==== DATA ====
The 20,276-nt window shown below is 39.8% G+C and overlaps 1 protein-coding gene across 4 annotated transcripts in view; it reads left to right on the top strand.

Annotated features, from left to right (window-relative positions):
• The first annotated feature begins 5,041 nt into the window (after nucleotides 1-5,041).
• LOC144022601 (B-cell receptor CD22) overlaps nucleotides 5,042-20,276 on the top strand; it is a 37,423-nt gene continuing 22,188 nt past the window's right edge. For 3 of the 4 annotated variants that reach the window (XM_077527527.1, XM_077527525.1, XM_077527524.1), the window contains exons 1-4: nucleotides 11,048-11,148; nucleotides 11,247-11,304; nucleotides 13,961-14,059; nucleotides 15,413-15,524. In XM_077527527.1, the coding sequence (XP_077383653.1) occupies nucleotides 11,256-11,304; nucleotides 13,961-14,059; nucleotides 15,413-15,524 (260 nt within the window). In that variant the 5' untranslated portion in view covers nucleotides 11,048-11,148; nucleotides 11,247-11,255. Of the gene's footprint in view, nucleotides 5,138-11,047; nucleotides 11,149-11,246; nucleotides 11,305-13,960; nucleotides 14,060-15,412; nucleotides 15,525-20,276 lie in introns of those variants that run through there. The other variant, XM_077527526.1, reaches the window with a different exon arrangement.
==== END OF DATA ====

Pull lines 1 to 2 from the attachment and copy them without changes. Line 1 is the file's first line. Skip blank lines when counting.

The 20,276-nt window shown below is 39.8% G+C and overlaps 1 protein-coding gene across 4 annotated transcripts in view; it reads left to right on the top strand.

Annotated features, from left to right (window-relative positions):